Trump in Riyadh: an Arab NATO Against Syria and Iran

1) Trump builds on the theory of terrorism as a battle between Good and Evil. That’s the single most useless theory to explain conflicts and violence. He obviously has no intellectuals around to help him.

2) Trump blames Iran for all terrorism and the wars in both the wars in Syria and Yemen. He wants the world to isolate Iran. Iran’s people – thanks to vibrant political debate and over 70% going to the polls – overwhelmingly voted for moderates and an open attitude to the West. Trump should be grateful…

3) Trump doesn’t mention Saudi Arabia – why does he go there in/as the first place? – as the far largest funder of terrorism and behind the 9/11 attack on his own country. He conveniently doesn’t mention democrcy, freedom of speech, women’s and other human rights – neither the war on Yemen.

4) Trump thereby opens the way for and legitimates future Arab-NATO war on Iran and Syria. NATO Turkey as go-between and as a ‘guarantor’ of de-escalation zones in the latter will likely be helpful.

5) Nobody bothers to relate all this to the fact that the Gulf States already spend roughly 10 times more than Iran and Syria on their military. Add Israel…

6) Arab NATO?? What?? Yes, just read this two-part PressInfo about this – untold – aspect of his visit.

7) Denmark’s embassy in the United Arab Emirates, UAE, coordinates the relations between the Arab NATO and NATO in Brussels. Why Denmark? Hasn’t this rogque state done enough harm for its size already in Afghanistan, Iraq, Libya and Syria?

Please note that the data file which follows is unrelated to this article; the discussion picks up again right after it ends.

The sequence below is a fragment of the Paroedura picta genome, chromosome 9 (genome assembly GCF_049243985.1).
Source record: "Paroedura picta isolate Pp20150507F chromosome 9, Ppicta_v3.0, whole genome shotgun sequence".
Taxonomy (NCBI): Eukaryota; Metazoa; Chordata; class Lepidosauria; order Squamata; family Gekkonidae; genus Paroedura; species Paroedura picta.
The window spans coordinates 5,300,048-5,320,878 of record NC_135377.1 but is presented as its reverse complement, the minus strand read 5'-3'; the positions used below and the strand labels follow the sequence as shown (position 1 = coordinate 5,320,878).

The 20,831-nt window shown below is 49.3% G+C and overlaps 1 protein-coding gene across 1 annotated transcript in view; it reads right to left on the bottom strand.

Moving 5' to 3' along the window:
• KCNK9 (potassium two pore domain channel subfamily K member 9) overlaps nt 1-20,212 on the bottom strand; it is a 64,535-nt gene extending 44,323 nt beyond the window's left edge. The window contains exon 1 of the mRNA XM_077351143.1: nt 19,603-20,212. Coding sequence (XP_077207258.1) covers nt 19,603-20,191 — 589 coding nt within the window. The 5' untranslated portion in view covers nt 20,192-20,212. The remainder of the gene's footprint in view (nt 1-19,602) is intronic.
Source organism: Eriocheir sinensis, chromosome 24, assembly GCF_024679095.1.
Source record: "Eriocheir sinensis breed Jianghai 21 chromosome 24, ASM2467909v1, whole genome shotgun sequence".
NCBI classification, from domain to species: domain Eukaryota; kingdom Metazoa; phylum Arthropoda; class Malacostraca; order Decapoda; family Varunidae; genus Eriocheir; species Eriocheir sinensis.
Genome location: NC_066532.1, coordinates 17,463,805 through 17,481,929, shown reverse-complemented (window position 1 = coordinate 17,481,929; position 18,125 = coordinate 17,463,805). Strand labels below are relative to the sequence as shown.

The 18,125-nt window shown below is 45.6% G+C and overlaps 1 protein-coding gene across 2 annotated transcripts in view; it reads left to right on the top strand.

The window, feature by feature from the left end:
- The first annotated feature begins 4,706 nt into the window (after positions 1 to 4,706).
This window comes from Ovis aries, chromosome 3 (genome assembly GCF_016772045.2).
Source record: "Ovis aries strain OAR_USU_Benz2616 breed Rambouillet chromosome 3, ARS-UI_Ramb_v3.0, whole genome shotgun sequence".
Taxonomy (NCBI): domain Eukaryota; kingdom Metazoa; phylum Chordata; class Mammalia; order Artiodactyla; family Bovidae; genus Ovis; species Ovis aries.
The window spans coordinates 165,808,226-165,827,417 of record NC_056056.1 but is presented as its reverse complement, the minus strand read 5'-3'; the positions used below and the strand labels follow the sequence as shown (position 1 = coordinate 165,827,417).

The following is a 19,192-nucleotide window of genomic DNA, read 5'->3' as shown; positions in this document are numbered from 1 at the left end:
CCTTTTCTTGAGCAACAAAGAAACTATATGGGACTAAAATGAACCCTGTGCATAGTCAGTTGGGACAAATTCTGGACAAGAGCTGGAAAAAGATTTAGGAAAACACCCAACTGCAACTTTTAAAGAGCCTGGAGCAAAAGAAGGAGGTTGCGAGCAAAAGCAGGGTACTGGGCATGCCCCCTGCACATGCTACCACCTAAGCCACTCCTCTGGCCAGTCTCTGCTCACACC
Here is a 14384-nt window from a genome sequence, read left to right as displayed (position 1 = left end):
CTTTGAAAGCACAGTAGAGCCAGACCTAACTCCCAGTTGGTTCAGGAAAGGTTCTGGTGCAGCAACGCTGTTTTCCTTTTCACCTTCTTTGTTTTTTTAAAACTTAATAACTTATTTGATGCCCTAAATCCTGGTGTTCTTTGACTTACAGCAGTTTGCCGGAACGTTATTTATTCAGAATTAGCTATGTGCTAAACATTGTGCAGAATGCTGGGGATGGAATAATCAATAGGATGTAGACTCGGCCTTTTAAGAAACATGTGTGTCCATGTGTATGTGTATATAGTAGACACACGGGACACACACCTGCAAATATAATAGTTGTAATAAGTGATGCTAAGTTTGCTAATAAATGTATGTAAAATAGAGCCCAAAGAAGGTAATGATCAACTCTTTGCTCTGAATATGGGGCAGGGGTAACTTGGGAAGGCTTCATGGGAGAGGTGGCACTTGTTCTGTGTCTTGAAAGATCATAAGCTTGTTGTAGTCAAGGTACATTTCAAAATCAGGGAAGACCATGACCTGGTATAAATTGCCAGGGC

8) Trump now proceeds to Israel that want to get Syria’s president killed and destroy Iran. If not its official view, Netanyahu should fire the minister who said that.

9) Trumps presents no vision for the Middle East, only and concretely more weapons – weapons worth US$ 110-300 billion paid as bribe by Saudi Arabia – weapons with which you anyhow can’t fight terrorism.

10) Sunni fundamentalists, Saudi Arabia, other Gulf States, ISIS and other terror organisations plus Israel will all be happy with his speech.

Yes, indeed, historic it was.

For all the wrong reasons.

Expect more wars in the Middle East and more suffering of the Syrian people, further isolation of and possible attack on Iran.

But also – such is dialectics – the gradual dissolution and end of the US Empire thanks to its pervasive militaristic, self-destructive impulses.

And find some little comfort in that kakistocracies tend to last shorter than other forms of governments.

Jan Oberg is director of the Transnational Foundation for Peace & Future Research in Lund, Sweden.

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